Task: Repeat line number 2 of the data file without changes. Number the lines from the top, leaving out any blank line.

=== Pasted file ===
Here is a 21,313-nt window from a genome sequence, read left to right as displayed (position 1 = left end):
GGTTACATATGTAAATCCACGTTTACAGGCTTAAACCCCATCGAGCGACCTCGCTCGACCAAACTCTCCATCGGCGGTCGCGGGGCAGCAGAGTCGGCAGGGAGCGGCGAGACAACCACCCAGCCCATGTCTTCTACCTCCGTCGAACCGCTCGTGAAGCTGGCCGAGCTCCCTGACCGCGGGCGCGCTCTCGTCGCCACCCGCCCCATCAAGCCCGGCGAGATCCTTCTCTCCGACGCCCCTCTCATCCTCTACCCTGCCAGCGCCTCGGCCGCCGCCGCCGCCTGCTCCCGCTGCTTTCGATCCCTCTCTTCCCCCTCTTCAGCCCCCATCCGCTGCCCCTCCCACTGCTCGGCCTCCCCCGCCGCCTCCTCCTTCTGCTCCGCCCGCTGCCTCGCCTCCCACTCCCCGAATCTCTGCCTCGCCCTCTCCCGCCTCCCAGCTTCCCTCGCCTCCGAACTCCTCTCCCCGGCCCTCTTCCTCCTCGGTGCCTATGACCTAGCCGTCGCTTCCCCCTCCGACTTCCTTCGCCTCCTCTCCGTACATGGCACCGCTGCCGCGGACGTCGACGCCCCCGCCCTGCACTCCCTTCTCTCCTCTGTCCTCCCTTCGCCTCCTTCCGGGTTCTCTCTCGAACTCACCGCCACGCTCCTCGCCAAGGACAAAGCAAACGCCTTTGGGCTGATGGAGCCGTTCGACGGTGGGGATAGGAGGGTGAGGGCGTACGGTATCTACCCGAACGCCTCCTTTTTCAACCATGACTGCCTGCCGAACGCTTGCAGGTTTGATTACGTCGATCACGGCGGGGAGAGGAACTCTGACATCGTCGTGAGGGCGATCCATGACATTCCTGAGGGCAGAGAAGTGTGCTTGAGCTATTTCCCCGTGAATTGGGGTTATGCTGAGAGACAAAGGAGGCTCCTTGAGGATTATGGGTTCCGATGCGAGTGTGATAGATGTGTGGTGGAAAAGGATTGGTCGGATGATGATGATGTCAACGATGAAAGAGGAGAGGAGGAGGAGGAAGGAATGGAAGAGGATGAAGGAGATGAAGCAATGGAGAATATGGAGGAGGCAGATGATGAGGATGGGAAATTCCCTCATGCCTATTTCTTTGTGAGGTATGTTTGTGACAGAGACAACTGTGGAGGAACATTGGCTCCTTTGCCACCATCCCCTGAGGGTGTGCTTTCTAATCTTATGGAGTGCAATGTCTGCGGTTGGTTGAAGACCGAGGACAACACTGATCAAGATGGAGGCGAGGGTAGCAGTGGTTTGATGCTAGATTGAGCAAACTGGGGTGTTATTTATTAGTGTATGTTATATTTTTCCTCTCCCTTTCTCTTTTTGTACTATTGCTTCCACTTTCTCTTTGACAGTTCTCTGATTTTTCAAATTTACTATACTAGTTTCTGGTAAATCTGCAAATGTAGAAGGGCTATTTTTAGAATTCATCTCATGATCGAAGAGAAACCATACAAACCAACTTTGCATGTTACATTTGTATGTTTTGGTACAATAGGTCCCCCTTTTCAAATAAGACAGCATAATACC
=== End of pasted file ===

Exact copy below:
GGTTACATATGTAAATCCACGTTTACAGGCTTAAACCCCATCGAGCGACCTCGCTCGACCAAACTCTCCATCGGCGGTCGCGGGGCAGCAGAGTCGGCAGGGAGCGGCGAGACAACCACCCAGCCCATGTCTTCTACCTCCGTCGAACCGCTCGTGAAGCTGGCCGAGCTCCCTGACCGCGGGCGCGCTCTCGTCGCCACCCGCCCCATCAAGCCCGGCGAGATCCTTCTCTCCGACGCCCCTCTCATCCTCTACCCTGCCAGCGCCTCGGCCGCCGCCGCCGCCTGCTCCCGCTGCTTTCGATCCCTCTCTTCCCCCTCTTCAGCCCCCATCCGCTGCCCCTCCCACTGCTCGGCCTCCCCCGCCGCCTCCTCCTTCTGCTCCGCCCGCTGCCTCGCCTCCCACTCCCCGAATCTCTGCCTCGCCCTCTCCCGCCTCCCAGCTTCCCTCGCCTCCGAACTCCTCTCCCCGGCCCTCTTCCTCCTCGGTGCCTATGACCTAGCCGTCGCTTCCCCCTCCGACTTCCTTCGCCTCCTCTCCGTACATGGCACCGCTGCCGCGGACGTCGACGCCCCCGCCCTGCACTCCCTTCTCTCCTCTGTCCTCCCTTCGCCTCCTTCCGGGTTCTCTCTCGAACTCACCGCCACGCTCCTCGCCAAGGACAAAGCAAACGCCTTTGGGCTGATGGAGCCGTTCGACGGTGGGGATAGGAGGGTGAGGGCGTACGGTATCTACCCGAACGCCTCCTTTTTCAACCATGACTGCCTGCCGAACGCTTGCAGGTTTGATTACGTCGATCACGGCGGGGAGAGGAACTCTGACATCGTCGTGAGGGCGATCCATGACATTCCTGAGGGCAGAGAAGTGTGCTTGAGCTATTTCCCCGTGAATTGGGGTTATGCTGAGAGACAAAGGAGGCTCCTTGAGGATTATGGGTTCCGATGCGAGTGTGATAGATGTGTGGTGGAAAAGGATTGGTCGGATGATGATGATGTCAACGATGAAAGAGGAGAGGAGGAGGAGGAAGGAATGGAAGAGGATGAAGGAGATGAAGCAATGGAGAATATGGAGGAGGCAGATGATGAGGATGGGAAATTCCCTCATGCCTATTTCTTTGTGAGGTATGTTTGTGACAGAGACAACTGTGGAGGAACATTGGCTCCTTTGCCACCATCCCCTGAGGGTGTGCTTTCTAATCTTATGGAGTGCAATGTCTGCGGTTGGTTGAAGACCGAGGACAACACTGATCAAGATGGAGGCGAGGGTAGCAGTGGTTTGATGCTAGATTGAGCAAACTGGGGTGTTATTTATTAGTGTATGTTATATTTTTCCTCTCCCTTTCTCTTTTTGTACTATTGCTTCCACTTTCTCTTTGACAGTTCTCTGATTTTTCAAATTTACTATACTAGTTTCTGGTAAATCTGCAAATGTAGAAGGGCTATTTTTAGAATTCATCTCATGATCGAAGAGAAACCATACAAACCAACTTTGCATGTTACATTTGTATGTTTTGGTACAATAGGTCCCCCTTTTCAAATAAGACAGCATAATACC